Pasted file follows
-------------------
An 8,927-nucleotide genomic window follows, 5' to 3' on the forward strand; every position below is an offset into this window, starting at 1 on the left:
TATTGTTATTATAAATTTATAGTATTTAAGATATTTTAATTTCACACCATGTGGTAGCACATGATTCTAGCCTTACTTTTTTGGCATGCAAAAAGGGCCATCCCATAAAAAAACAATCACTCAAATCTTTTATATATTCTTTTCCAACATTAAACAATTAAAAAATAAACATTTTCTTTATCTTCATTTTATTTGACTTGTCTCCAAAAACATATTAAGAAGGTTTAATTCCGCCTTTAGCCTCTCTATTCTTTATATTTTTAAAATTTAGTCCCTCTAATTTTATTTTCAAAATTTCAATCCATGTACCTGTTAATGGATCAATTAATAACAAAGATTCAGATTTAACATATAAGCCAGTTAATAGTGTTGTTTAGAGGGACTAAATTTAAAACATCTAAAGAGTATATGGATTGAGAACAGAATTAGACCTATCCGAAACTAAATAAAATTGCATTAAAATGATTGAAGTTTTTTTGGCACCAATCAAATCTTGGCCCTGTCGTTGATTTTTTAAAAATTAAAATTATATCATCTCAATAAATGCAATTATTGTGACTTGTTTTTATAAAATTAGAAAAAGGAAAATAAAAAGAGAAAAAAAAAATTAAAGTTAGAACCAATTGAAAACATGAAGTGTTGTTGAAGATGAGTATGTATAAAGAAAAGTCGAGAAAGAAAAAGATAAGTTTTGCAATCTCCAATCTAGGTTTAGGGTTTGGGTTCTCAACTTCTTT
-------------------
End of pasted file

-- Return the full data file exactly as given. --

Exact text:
An 8,927-nucleotide genomic window follows, 5' to 3' on the forward strand; every position below is an offset into this window, starting at 1 on the left:
TATTGTTATTATAAATTTATAGTATTTAAGATATTTTAATTTCACACCATGTGGTAGCACATGATTCTAGCCTTACTTTTTTGGCATGCAAAAAGGGCCATCCCATAAAAAAACAATCACTCAAATCTTTTATATATTCTTTTCCAACATTAAACAATTAAAAAATAAACATTTTCTTTATCTTCATTTTATTTGACTTGTCTCCAAAAACATATTAAGAAGGTTTAATTCCGCCTTTAGCCTCTCTATTCTTTATATTTTTAAAATTTAGTCCCTCTAATTTTATTTTCAAAATTTCAATCCATGTACCTGTTAATGGATCAATTAATAACAAAGATTCAGATTTAACATATAAGCCAGTTAATAGTGTTGTTTAGAGGGACTAAATTTAAAACATCTAAAGAGTATATGGATTGAGAACAGAATTAGACCTATCCGAAACTAAATAAAATTGCATTAAAATGATTGAAGTTTTTTTGGCACCAATCAAATCTTGGCCCTGTCGTTGATTTTTTAAAAATTAAAATTATATCATCTCAATAAATGCAATTATTGTGACTTGTTTTTATAAAATTAGAAAAAGGAAAATAAAAAGAGAAAAAAAAAATTAAAGTTAGAACCAATTGAAAACATGAAGTGTTGTTGAAGATGAGTATGTATAAAGAAAAGTCGAGAAAGAAAAAGATAAGTTTTGCAATCTCCAATCTAGGTTTAGGGTTTGGGTTCTCAACTTCTTT